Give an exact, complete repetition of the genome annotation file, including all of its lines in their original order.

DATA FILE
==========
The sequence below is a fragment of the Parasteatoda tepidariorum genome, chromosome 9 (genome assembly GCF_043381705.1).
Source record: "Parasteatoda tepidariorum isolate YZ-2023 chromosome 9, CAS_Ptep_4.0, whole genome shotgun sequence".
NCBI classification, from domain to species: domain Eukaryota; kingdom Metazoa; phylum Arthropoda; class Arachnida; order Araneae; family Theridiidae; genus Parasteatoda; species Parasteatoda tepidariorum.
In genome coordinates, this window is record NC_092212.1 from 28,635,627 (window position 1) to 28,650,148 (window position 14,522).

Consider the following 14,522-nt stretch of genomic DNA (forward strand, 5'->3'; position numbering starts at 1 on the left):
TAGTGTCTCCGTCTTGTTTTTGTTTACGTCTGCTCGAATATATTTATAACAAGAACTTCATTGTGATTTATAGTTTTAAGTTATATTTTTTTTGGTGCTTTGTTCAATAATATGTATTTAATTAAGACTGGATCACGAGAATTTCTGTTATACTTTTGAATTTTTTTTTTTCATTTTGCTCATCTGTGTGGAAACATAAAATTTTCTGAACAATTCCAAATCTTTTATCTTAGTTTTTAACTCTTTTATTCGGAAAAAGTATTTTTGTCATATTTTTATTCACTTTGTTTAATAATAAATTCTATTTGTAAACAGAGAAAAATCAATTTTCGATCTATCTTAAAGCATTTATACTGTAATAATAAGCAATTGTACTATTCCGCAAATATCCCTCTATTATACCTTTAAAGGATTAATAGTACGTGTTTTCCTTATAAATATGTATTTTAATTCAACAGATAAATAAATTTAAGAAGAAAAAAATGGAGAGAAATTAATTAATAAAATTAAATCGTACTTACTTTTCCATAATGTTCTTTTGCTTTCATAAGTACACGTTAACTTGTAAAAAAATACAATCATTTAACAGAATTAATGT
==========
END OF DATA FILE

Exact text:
The sequence below is a fragment of the Parasteatoda tepidariorum genome, chromosome 9 (genome assembly GCF_043381705.1).
Source record: "Parasteatoda tepidariorum isolate YZ-2023 chromosome 9, CAS_Ptep_4.0, whole genome shotgun sequence".
NCBI classification, from domain to species: domain Eukaryota; kingdom Metazoa; phylum Arthropoda; class Arachnida; order Araneae; family Theridiidae; genus Parasteatoda; species Parasteatoda tepidariorum.
In genome coordinates, this window is record NC_092212.1 from 28,635,627 (window position 1) to 28,650,148 (window position 14,522).

Consider the following 14,522-nt stretch of genomic DNA (forward strand, 5'->3'; position numbering starts at 1 on the left):
TAGTGTCTCCGTCTTGTTTTTGTTTACGTCTGCTCGAATATATTTATAACAAGAACTTCATTGTGATTTATAGTTTTAAGTTATATTTTTTTTGGTGCTTTGTTCAATAATATGTATTTAATTAAGACTGGATCACGAGAATTTCTGTTATACTTTTGAATTTTTTTTTTTCATTTTGCTCATCTGTGTGGAAACATAAAATTTTCTGAACAATTCCAAATCTTTTATCTTAGTTTTTAACTCTTTTATTCGGAAAAAGTATTTTTGTCATATTTTTATTCACTTTGTTTAATAATAAATTCTATTTGTAAACAGAGAAAAATCAATTTTCGATCTATCTTAAAGCATTTATACTGTAATAATAAGCAATTGTACTATTCCGCAAATATCCCTCTATTATACCTTTAAAGGATTAATAGTACGTGTTTTCCTTATAAATATGTATTTTAATTCAACAGATAAATAAATTTAAGAAGAAAAAAATGGAGAGAAATTAATTAATAAAATTAAATCGTACTTACTTTTCCATAATGTTCTTTTGCTTTCATAAGTACACGTTAACTTGTAAAAAAATACAATCATTTAACAGAATTAATGT